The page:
Monday, August 25, 2014

Pressure Mounts on Obama to Act on Islamic State

Republicans Press for More Action Against Islamic State

By Colleen McCain Nelson and Adam Entous, WSJ
Updated Aug. 24, 2014 8:04 p.m. ET

WASHINGTON—President Barack Obama faces pressure at home and in the Middle East to quickly step up strikes at Islamic State militants, but also reluctance from some within his own party and European allies to do so.

The leading options under consideration for strikes in Syria—if Mr. Obama decides to expand the fight—are narrow in scope, designed to prevent the Islamic State from carrying out any plots that threaten Americans and from resupplying its forces in neighboring Iraq. Officials played down prospects for a broad-based campaign to uproot and destroy Islamic State's xvast fighting force in Syria.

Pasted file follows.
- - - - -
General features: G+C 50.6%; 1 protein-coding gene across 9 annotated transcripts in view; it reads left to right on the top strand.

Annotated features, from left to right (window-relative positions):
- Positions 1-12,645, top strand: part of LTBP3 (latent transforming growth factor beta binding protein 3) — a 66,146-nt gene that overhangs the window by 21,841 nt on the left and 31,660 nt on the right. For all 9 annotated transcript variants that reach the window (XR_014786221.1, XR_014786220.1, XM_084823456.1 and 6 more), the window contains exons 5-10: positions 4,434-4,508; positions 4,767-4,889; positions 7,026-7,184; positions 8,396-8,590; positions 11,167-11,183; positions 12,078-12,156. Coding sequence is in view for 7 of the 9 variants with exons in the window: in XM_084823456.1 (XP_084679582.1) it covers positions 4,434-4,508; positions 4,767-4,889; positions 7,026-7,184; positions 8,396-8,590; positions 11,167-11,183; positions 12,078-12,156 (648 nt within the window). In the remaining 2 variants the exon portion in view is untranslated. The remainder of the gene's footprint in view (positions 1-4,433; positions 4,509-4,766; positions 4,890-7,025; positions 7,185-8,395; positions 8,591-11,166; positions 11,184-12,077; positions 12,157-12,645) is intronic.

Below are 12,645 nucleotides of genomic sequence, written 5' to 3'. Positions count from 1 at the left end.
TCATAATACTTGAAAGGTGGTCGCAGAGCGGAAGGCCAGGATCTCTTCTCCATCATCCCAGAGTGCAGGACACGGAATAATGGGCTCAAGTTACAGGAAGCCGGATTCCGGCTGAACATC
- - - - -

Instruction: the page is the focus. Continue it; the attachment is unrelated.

Republicans seized on Islamic State's battlefield gains in Syria and the beheading of a U.S. journalist last week to step up calls for a more aggressive stance. As the U.S. military said Sunday it carried out two more air strikes in Iraq, Republicans urged more decisive military action to include airstrikes in Syria.

All options must be on the table for defeating Islamic State, including deploying U.S. ground troops in Syria if military commanders decide they are needed, said Republican Sen. Lindsey Graham of South Carolina on CNN's "State of the Union." "We've got to win and stop these guys," he said.

(More here.)


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